Set in the capital city of Harare and mainly narrated from the confines of Chikurubi Maximum Security Prison, Chatora’s novel is greatly reminiscent of Petina Gappah’s A Book of Memory. An  interesting twist to Harare Voices and Beyond, which would make it more of a suspense novel than a traditional crime novel is that the plot opens with the main protagonist, Rhys Williams, on trial for killing his brother, and at no point does Williams deny the murder, rather choosing to allude to extenuating circumstances that led to the death, making Harare Voices and Beyond a "whydunnit" rather than a "whodunnit." Such a theme is brought out well in crime novels that often ask the reader to weigh what they deem good, bad, and morally grey:

This is it for me and mother. Are we going to die. There’s no other way the courts will let us off for the murder of my brother, Julian – Mother’s youngest son gone rogue.


Rhys Williams narrates the story of his brother’s death, beginning at the point in time when his family traumatically lost their farm in Mazowe at the time of the Land Reform Project in Zimbabwe. Traumatised, his younger brother, Julian, turns to drugs to numb his pain and it is this addiction that eventually leads to the destruction of the family as a whole. However, the novel as a whole is narrated from the viewpoints of multiple characters.

As Chatora wrote this story, he showed all sides of Julian’s addiction, highlighting the circumstances that often lead to drug use and abuse in Zimbabwe, which is an important theme as drug abuse in Zimbabwe is on the rise owing to youth unemployment and poverty. As one of Julian’s drug dealers note:

In reality most of my ilk in our downtown Harare gang had similar lives like me stemming from broken homes devoid of a father figure. Those who ran away from home, living on the streets. Ben was one such fellow, he was brought up without a father, his mother struggled to make ends meet, so he used to do anything for a living.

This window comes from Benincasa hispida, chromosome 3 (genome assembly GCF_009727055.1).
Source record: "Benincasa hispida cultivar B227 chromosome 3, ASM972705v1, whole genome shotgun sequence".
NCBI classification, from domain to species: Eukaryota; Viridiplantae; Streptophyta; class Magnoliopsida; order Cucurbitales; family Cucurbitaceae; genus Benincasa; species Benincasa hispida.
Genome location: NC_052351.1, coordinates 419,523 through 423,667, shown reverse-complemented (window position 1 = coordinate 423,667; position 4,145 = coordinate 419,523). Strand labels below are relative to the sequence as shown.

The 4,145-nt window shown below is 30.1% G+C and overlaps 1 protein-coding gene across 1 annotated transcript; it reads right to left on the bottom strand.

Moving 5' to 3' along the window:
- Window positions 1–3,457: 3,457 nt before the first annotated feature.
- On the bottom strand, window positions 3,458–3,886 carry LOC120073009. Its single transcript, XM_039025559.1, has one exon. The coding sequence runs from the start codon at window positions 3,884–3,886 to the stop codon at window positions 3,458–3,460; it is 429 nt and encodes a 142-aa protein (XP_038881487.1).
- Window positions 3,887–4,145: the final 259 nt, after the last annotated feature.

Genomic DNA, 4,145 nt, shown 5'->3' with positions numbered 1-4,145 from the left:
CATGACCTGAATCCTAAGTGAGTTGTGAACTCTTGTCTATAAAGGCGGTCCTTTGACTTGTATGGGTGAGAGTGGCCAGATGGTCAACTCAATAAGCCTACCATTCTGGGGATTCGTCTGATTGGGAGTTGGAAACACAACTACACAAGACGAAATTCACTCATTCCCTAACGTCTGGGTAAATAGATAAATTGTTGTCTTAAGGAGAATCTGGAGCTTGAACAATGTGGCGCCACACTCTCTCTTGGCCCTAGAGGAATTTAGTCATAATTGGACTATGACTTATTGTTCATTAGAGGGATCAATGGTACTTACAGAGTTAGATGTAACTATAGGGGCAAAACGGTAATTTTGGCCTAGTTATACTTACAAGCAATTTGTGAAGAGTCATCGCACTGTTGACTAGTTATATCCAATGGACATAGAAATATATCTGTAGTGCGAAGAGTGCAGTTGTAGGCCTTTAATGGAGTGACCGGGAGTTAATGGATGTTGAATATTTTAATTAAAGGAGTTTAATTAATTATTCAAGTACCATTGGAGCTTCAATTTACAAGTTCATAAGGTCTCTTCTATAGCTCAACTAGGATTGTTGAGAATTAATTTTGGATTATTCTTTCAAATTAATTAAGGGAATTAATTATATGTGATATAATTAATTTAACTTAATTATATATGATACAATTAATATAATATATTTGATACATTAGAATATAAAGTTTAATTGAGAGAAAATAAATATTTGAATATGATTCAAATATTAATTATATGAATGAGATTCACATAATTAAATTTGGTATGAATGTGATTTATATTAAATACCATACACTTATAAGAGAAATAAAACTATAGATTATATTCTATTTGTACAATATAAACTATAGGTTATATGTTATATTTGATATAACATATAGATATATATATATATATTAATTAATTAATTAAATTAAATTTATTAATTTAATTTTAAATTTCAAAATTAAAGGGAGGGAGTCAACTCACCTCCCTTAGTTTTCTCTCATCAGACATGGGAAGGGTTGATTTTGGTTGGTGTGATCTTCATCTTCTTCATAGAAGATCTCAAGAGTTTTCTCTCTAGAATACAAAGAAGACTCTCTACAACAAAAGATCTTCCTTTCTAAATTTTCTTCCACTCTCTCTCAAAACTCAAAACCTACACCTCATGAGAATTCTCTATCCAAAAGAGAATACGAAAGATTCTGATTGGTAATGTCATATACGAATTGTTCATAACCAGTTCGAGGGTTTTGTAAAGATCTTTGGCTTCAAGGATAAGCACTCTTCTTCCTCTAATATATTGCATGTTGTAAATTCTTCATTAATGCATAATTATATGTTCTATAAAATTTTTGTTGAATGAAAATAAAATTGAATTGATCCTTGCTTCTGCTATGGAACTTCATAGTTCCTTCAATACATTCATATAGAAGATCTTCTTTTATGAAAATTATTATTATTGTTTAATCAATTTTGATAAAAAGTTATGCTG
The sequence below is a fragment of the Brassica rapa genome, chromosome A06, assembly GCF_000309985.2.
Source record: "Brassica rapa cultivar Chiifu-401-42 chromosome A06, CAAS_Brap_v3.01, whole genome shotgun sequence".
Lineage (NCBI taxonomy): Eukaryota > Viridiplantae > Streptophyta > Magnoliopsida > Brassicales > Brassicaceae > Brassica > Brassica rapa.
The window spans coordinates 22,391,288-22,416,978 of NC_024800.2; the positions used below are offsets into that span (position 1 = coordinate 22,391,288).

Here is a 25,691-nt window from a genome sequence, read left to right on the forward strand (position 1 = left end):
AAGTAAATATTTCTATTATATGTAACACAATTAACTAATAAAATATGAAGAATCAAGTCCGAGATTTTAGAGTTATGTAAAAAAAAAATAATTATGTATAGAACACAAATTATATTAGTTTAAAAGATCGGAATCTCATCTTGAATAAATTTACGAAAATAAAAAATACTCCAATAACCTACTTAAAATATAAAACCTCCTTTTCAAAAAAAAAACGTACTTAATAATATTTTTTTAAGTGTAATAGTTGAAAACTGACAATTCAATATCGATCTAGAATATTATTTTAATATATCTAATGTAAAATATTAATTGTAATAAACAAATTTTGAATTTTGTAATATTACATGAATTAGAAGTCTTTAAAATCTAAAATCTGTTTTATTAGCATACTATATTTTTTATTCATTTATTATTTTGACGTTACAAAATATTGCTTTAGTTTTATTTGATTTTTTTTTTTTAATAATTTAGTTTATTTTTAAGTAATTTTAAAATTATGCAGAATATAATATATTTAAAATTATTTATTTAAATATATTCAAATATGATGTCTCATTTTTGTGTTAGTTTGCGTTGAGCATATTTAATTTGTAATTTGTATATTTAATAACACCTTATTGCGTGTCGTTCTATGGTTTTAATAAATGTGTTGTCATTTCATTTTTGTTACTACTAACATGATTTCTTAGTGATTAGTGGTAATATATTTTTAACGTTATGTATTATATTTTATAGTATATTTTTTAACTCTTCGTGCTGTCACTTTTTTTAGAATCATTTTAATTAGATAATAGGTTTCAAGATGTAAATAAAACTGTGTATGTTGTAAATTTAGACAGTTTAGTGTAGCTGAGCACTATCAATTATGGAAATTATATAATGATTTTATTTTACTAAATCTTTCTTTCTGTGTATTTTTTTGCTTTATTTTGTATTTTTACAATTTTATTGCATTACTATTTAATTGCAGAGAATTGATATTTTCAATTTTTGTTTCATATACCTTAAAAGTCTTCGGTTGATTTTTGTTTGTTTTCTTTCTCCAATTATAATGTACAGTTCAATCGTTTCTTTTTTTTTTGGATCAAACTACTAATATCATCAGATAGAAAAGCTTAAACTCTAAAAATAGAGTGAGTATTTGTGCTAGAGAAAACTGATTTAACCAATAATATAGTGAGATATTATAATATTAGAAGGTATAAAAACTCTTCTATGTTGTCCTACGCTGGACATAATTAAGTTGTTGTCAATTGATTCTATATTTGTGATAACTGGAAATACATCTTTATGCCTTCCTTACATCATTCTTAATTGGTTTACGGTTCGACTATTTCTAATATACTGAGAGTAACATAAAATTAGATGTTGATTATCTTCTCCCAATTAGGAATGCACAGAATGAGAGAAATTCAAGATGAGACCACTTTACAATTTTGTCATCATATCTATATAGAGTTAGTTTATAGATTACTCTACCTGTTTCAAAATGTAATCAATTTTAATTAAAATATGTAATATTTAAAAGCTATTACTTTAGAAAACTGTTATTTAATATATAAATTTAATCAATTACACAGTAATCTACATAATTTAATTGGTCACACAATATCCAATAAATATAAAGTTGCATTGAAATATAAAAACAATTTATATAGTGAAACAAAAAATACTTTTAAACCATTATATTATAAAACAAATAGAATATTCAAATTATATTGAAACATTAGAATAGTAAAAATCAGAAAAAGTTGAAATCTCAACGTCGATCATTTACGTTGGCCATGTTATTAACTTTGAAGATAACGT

This opens up the broader conversations surrounding addiction in Zimbabwe as many young people are recruited into drug rings early. Another ugly aspect of the drug trade is the way in which it tears apart families as addicts care less and less about the people around them as they chase the next high. Chatora capably describes Julian’s downward spiral into stealing from his family to feed his meth habit:


But I needed a fix. How else can I get my fix if I don’t get to nick Doris’s jewellery or any other household valuables which came my way? One has to do what one has to do. What people seem not to know? Downtown Harare drugs didn’t come cheap. And hearken people, you don’t really understand what it’s like when one needs their fix do you? Now, don’t you go tell me you do, because clearly you don’t. 


On the other hand, Rhys Williams meets sultry Marina Thompson a vivacious mixed race British lassie. Whilst Julian’s story is that of a privileged young man who turned to drugs after surviving trauma, Marina represents the other side of the coin as she grew up in the British foster care system as a drug addiction rendered her only parent an unfit mother. Despite her disavowal of recreational drugs, Marina finds herself embroiled in this world through no choice of her own. Perhaps Chatora chose to include Marina as a character to embody the long-term consequences of drug abuse in society. 


Chatora also looks at other themes such as belonging. While his earlier works position Zimbabweans in the Diaspora and provide social commentary on their adaptions to living in the UK, Harare Voices and Beyond questions the place that white Zimbabweans and immigrants (Malawian and Mozambican) hold in their nation and how this speaks to their enfranchisement or lack thereof, posing the question to the reader of who should belong and which criteria (in any) guarantees nationhood.

Harare Voices and Beyond asks its readers to actively participate in the conversations surrounding weighty topics such as substance abuse and belonging while itself taking the accessible form of a suspense novel and thus making these topics alive for both literary aficionados and the casual reader alike.

Harare Voices and Beyond is published by Chicago-based Kharis Publishing – an imprint of Kharis Media LLC and is released on February 27, 2023. Copies are shortly available to order in digital, paperback and hardback format from Amazon, Barnes and Noble, Books a Million, Walmart, Target Christian books and other online book retailers.


The book adds on to Chatora’s growing stable of contemporary fiction/migrant literature. It is a welcome addition to his catalogue, Diaspora Dreams and Where the Heart Is, also published by Kharis Publishing and available from  Amazon.


Author Biography